The Office of the National Coordinator for Health Information Technology (ONC) today released the 2017 Interoperability Standards Advisory (ISA).
According to an ONC announcement, ISA catalogues key information about standards and implementation specifications—such as whether they are required by any federal programs or how widely used they are—to help enhance information sharing for key clinical data, including medication lists, immunization records, and test results.
The ISA is a model by which ONC coordinates the identification, assessment and public awareness of interoperability standards and implementation specifications that can be used by the industry. The 2017 ISA—an update to the 2016 version released in December 2015, and the draft 2017 version released in August—will aim to help stakeholders achieve these goals, and reflects the ongoing dialogue, debate, and consensus among industry stakeholders—including deliberations by the Health IT Standards Committee, federal officials attest.
As previously reported by Healthcare Informatics, “At a high level, the most substantial changes between the 2016 advisory and the draft 2017 ISA are largely related to the ISA’s content and framing. ONC is transitioning the ISA from a stand-alone document to a Web-based resource with greater interactive potential.”
In response to the draft version ONC released this summer, healthcare stakeholders such as the American Hospital Association (AHA) urged for more specific information on the characteristics and metrics it has used to assess the readiness of standards and implementation specifications for use in clinical care.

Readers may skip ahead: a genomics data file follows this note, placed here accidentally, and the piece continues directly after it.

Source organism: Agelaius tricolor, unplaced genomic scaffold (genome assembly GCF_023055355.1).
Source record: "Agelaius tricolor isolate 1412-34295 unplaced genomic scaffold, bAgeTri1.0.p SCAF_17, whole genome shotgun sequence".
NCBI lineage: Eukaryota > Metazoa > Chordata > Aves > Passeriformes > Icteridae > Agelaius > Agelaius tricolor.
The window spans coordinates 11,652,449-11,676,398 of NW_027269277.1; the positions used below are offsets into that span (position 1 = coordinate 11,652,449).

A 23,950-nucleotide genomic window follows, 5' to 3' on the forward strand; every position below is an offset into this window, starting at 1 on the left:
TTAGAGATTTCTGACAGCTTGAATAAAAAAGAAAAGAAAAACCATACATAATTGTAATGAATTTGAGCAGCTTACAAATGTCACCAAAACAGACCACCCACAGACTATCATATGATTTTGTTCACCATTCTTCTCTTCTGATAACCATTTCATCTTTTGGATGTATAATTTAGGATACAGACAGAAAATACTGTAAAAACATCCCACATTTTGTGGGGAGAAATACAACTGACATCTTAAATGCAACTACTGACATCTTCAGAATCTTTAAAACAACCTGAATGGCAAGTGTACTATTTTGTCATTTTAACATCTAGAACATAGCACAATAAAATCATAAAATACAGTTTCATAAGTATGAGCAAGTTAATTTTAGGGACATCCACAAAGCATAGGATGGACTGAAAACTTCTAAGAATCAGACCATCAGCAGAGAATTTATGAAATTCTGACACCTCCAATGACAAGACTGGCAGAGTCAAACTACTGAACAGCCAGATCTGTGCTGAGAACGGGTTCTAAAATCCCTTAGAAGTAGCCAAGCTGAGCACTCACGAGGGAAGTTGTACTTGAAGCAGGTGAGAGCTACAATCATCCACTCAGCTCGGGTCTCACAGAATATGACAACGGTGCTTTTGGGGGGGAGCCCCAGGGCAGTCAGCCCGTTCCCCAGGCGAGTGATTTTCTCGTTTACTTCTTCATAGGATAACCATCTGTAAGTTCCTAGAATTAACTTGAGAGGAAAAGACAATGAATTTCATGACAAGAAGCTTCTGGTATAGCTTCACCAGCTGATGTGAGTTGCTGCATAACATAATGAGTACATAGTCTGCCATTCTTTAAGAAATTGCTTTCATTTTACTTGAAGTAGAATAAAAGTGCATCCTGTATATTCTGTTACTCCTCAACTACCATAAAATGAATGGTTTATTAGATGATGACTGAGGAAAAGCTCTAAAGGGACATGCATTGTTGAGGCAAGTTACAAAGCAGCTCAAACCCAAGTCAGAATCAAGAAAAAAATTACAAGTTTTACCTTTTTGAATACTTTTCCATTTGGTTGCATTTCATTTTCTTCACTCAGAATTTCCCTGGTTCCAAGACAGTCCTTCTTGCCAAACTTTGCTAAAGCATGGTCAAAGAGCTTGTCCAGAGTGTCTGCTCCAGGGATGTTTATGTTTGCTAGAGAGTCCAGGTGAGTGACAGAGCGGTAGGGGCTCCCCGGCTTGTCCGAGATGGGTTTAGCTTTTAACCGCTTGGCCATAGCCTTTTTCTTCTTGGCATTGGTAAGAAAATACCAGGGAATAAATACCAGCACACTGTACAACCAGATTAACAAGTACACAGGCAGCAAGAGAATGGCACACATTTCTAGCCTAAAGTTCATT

In the draft ISA for 2017, ONC discontinued the use of the label “best available” as an overall concept for the ISA to be more inclusive, which was a change recommended by the Health IT Standards Committee. “This change seeks to address feedback that stakeholders may perceive varied standards and implementation specifications associated with an interoperability need as ‘best’ despite known limitations or low adoption levels,” ONC officials stated in the draft advisory.
This year, ONC said that it transitioned the ISA from a static document to an online platform so stakeholders can more fully engage with and shape the ISA on an ongoing basis. The agency said this platform allows for more efficient, close to real-time updates and comments as well as links to projects included in the Interoperability Proving Ground that might be using a particular ISA-referenced standard.
What’s more, in the draft and final versions, ONC outlined what it called “six informative characteristics” about the maturity and adoptability of a given standard or implementation specification. These characteristics are: standards process maturity; implementation maturity; adoption level; federally required; cost; and test tool availability.
“The ISA is a key step toward achieving the goals we have outlined with our public and private sector partners in the Shared Nationwide Interoperability Roadmap, as well as the interoperability pledge announced earlier this year,” Vindell Washington, M.D., National Coordinator for Health IT, said in a statement. “We incorporated detailed stakeholder feedback to provide a consolidated, public list of standards and specifications that can be put to use to address clinical, public health, and research needs for sharing electronic health information.”
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